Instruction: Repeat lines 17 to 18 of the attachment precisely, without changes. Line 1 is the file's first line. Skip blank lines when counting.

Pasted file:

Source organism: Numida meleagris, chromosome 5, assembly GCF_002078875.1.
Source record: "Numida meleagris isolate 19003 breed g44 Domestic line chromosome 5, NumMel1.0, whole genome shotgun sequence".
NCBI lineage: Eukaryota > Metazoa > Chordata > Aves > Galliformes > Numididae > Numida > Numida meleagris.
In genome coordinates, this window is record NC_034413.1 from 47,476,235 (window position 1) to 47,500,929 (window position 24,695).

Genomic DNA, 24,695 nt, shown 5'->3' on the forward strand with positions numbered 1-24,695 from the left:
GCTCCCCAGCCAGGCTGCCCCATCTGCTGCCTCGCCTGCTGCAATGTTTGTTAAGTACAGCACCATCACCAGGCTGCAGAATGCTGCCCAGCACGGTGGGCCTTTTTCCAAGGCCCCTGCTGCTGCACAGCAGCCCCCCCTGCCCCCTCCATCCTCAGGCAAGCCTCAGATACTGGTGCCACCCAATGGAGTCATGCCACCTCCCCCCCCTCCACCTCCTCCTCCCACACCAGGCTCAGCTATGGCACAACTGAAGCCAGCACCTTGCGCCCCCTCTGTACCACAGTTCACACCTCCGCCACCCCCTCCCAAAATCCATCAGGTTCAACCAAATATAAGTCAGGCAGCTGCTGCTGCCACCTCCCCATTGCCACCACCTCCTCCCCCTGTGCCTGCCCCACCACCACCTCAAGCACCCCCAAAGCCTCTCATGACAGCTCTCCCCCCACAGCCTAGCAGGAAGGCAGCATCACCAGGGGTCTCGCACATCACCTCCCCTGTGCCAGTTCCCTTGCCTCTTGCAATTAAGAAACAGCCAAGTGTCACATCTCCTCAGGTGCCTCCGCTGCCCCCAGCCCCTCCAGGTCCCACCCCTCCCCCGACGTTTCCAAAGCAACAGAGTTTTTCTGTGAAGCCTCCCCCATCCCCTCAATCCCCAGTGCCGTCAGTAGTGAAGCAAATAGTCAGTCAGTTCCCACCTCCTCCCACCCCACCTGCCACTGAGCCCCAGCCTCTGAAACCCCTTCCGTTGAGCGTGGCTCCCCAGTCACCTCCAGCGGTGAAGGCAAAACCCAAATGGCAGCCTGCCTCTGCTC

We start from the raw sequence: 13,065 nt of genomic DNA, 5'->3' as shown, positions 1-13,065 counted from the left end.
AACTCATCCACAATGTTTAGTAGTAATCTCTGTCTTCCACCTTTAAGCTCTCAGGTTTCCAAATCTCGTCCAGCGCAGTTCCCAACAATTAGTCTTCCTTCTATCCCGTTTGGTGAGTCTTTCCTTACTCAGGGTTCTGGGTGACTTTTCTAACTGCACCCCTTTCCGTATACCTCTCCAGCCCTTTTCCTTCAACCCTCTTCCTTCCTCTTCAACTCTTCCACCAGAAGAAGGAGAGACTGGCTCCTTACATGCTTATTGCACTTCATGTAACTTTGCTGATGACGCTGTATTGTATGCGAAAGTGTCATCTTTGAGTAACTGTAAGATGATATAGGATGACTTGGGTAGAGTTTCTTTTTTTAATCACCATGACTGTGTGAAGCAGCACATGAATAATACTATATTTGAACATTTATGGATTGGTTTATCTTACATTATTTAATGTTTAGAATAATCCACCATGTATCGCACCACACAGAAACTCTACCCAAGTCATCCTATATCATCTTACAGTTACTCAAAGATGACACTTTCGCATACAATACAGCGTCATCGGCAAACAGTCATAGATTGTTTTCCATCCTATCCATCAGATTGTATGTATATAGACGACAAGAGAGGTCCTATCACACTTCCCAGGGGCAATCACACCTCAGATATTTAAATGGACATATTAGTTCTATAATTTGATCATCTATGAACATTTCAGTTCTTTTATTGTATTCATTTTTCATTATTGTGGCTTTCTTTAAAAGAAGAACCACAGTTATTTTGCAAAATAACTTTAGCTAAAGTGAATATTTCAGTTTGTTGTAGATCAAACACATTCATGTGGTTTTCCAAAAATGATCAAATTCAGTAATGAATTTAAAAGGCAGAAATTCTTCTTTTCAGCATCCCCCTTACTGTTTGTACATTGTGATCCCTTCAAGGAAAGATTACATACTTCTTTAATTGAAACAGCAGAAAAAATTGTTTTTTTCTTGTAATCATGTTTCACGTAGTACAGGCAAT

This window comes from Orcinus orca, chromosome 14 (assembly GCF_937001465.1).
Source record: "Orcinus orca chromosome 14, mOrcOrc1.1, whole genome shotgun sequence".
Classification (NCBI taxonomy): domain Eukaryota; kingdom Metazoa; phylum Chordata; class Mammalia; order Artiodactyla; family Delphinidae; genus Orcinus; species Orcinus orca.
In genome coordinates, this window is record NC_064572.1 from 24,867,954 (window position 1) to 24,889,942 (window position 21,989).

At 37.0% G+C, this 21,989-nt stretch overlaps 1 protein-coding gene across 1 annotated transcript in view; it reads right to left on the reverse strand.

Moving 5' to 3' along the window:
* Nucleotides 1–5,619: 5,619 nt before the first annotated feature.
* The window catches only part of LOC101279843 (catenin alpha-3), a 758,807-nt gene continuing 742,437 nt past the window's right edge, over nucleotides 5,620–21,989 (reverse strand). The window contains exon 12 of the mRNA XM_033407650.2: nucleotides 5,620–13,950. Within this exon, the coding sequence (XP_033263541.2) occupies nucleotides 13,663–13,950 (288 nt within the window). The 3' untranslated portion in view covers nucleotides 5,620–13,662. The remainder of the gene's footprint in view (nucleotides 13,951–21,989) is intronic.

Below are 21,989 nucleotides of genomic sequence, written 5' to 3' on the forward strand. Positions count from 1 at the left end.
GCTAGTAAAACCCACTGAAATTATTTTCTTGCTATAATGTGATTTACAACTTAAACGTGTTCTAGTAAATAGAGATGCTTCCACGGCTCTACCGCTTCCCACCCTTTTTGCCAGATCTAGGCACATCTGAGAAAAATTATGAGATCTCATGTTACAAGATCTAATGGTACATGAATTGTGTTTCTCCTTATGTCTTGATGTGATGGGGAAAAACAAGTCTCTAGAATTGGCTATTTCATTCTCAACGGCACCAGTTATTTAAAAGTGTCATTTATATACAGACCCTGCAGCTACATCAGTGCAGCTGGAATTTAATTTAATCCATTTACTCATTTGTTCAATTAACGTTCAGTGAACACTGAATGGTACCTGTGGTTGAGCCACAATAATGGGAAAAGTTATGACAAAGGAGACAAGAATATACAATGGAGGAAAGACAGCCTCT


Below are 21,989 nucleotides of genomic sequence, written 5' to 3' on the forward strand. Positions count from 1 at the left end.
GCTAGTAAAACCCACTGAAATTATTTTCTTGCTATAATGTGATTTACAACTTAAACGTGTTCTAGTAAATAGAGATGCTTCCACGGCTCTACCGCTTCCCACCCTTTTTGCCAGATCTAGGCACATCTGAGAAAAATTATGAGATCTCATGTTACAAGATCTAATGGTACATGAATTGTGTTTCTCCTTATGTCTTGATGTGATGGGGAAAAACAAGTCTCTAGAATTGGCTATTTCATTCTCAACGGCACCAGTTATTTAAAAGTGTCATTTATATACAGACCCTGCAGCTACATCAGTGCAGCTGGAATTTAATTTAATCCATTTACTCATTTGTTCAATTAACGTTCAGTGAACACTGAATGGTACCTGTGGTTGAGCCACAATAATGGGAAAAGTTATGACAAAGGAGACAAGAATATACAATGGAGGAAAGACAGCCTCT